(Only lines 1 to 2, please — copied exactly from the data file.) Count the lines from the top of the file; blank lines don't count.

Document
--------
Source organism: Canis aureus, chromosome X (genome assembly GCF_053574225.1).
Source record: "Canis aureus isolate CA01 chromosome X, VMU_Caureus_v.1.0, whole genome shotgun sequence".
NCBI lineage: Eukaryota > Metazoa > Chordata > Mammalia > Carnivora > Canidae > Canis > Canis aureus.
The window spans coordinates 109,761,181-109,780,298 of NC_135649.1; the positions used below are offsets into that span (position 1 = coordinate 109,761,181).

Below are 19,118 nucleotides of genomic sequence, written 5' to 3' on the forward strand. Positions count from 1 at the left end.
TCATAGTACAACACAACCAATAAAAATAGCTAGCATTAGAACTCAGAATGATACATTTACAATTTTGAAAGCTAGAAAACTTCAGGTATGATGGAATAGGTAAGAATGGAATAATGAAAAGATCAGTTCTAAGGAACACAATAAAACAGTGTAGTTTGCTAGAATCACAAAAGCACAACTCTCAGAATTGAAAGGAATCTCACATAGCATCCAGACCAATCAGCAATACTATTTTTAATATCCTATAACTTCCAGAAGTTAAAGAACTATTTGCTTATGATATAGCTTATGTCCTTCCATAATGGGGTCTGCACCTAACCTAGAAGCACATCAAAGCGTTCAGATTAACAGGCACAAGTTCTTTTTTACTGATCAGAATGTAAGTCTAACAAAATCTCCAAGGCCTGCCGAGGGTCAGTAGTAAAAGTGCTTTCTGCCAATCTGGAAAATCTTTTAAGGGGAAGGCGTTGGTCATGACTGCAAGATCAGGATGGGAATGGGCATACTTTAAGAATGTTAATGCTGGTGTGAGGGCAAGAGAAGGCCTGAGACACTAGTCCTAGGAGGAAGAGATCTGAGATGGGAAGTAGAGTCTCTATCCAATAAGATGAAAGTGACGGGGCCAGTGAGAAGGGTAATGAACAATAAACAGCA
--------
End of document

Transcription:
Source organism: Canis aureus, chromosome X (genome assembly GCF_053574225.1).
Source record: "Canis aureus isolate CA01 chromosome X, VMU_Caureus_v.1.0, whole genome shotgun sequence".